Vampirism: A Medical Perspective

Vampires have continued to fascinate us and stimulate our imaginations for thousands of years. Indeed, many humans have been accused of being vampires over the centuries due to the fact that their physical characteristics resembled the traits of these blood-sucking monsters. However, modern science has since shed some light on the vampire myth, highlighting three medical conditions that may well explain why some unfortunate souls were mistaken for these dark creatures of the night.

1. Anemia

Anemia is a disease of the blood in which the red-cell count is extremely low. The symptoms of anemia include a pale complexion, fatigue, fainting spells, shortness of breath and digestive disorders - all indications of an inadequate oxygen supply (red blood cells transport oxygen throughout the body).

To a society gripped by the ever-present fear of vampires lurking in the shadows the sight of a severely anemic person was a sure sign that they were a vampire victim who was in the process of turning into one themselves!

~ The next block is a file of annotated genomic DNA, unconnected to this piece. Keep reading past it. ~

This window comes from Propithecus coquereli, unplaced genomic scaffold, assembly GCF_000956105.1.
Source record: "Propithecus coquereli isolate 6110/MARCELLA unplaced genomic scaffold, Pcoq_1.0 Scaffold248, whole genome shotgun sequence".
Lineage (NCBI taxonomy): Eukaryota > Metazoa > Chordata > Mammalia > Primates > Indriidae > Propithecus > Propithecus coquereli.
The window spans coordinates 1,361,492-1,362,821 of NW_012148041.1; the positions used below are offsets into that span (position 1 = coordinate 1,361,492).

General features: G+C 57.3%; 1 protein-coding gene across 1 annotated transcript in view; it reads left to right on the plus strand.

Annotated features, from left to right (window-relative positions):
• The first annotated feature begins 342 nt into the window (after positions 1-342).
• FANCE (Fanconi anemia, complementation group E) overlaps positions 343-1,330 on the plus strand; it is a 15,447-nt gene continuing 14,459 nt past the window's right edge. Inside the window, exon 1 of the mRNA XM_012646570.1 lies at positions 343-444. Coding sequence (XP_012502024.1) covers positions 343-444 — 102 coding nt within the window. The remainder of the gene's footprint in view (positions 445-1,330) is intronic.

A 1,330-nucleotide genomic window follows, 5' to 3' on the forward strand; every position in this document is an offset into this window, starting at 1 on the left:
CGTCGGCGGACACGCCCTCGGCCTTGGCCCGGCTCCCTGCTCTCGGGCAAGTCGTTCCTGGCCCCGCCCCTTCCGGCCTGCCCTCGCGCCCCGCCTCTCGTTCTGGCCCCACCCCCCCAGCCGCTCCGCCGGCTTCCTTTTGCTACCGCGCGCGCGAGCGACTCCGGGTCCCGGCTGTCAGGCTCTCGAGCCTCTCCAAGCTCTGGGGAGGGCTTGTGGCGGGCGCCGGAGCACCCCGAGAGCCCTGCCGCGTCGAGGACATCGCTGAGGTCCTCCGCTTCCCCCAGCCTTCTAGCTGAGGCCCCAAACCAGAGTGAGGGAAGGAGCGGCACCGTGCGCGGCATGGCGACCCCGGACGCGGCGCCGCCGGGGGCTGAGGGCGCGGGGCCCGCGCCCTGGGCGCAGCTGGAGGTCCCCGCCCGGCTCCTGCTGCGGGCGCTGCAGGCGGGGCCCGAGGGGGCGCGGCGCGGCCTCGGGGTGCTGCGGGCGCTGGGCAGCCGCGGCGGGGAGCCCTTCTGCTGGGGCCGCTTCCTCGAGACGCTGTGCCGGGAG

2. Catalepsy

Catalepsy is a dysfunction of the nervous system that causes a slowing down of the bodies regulatory functions, so much so that to the untrained eye the person appears dead. Sufferers also lose voluntary muscle control, their bodies becoming rigid for sometimes days on end. They can see and hear but cannot move or speak.

Prior to the twentieth century catalepsy victims were often pronounced dead, and it is highly likely that many were buried alive, only to dig themselves out of their graves once they had awoken - a sight guaranteed to perpetuate the vampire myth!

3. Porphyria

Porphyria is a rare hereditary blood disease with symptoms that are uncannily similar to what we now perceive as the classic characteristics of a vampire. People with this disorder cannot produce heme, an essential component of red blood. This makes them extremely sensitive to sunlight, develop sores and scars that do not heal properly, grow excessive amounts of hair, become allergic to garlic and have tightened skin around the lips and gums, thus making the incisors more conspicuous.

Porphyria was relatively unknown as a disease until about the mid-twentieth century, but it is now treatable using regular injections of heme.




Source: Complementary Medical Association

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